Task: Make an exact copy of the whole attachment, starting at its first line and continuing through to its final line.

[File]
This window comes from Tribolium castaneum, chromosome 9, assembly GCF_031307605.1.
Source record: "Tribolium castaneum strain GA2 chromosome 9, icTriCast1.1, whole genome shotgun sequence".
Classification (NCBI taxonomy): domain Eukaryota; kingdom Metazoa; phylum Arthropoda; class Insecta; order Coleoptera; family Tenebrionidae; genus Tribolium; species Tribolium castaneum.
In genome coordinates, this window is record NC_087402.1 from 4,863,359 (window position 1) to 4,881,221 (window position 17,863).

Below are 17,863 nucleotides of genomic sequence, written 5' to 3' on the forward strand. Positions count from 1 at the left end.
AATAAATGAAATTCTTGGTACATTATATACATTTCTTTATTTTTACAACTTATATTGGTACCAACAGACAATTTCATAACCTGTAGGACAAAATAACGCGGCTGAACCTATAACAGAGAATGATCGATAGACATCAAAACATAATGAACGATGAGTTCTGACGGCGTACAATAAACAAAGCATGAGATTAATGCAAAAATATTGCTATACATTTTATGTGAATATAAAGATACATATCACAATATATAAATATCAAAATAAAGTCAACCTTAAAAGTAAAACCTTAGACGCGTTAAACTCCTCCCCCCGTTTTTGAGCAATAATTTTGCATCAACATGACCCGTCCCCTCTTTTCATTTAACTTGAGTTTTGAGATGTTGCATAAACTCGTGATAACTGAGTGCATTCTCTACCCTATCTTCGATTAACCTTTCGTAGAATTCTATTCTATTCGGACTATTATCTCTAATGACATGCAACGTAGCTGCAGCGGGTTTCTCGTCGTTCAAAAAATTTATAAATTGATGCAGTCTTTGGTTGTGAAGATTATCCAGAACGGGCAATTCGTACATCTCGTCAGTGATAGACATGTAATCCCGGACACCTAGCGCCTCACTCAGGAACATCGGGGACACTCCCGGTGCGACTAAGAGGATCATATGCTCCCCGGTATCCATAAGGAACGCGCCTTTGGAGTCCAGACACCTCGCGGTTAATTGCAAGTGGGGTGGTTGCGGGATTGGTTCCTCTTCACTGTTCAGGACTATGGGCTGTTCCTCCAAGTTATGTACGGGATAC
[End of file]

This window comes from Tribolium castaneum, chromosome 9, assembly GCF_031307605.1.
Source record: "Tribolium castaneum strain GA2 chromosome 9, icTriCast1.1, whole genome shotgun sequence".
Classification (NCBI taxonomy): domain Eukaryota; kingdom Metazoa; phylum Arthropoda; class Insecta; order Coleoptera; family Tenebrionidae; genus Tribolium; species Tribolium castaneum.
In genome coordinates, this window is record NC_087402.1 from 4,863,359 (window position 1) to 4,881,221 (window position 17,863).

Below are 17,863 nucleotides of genomic sequence, written 5' to 3' on the forward strand. Positions count from 1 at the left end.
AATAAATGAAATTCTTGGTACATTATATACATTTCTTTATTTTTACAACTTATATTGGTACCAACAGACAATTTCATAACCTGTAGGACAAAATAACGCGGCTGAACCTATAACAGAGAATGATCGATAGACATCAAAACATAATGAACGATGAGTTCTGACGGCGTACAATAAACAAAGCATGAGATTAATGCAAAAATATTGCTATACATTTTATGTGAATATAAAGATACATATCACAATATATAAATATCAAAATAAAGTCAACCTTAAAAGTAAAACCTTAGACGCGTTAAACTCCTCCCCCCGTTTTTGAGCAATAATTTTGCATCAACATGACCCGTCCCCTCTTTTCATTTAACTTGAGTTTTGAGATGTTGCATAAACTCGTGATAACTGAGTGCATTCTCTACCCTATCTTCGATTAACCTTTCGTAGAATTCTATTCTATTCGGACTATTATCTCTAATGACATGCAACGTAGCTGCAGCGGGTTTCTCGTCGTTCAAAAAATTTATAAATTGATGCAGTCTTTGGTTGTGAAGATTATCCAGAACGGGCAATTCGTACATCTCGTCAGTGATAGACATGTAATCCCGGACACCTAGCGCCTCACTCAGGAACATCGGGGACACTCCCGGTGCGACTAAGAGGATCATATGCTCCCCGGTATCCATAAGGAACGCGCCTTTGGAGTCCAGACACCTCGCGGTTAATTGCAAGTGGGGTGGTTGCGGGATTGGTTCCTCTTCACTGTTCAGGACTATGGGCTGTTCCTCCAAGTTATGTACGGGATAC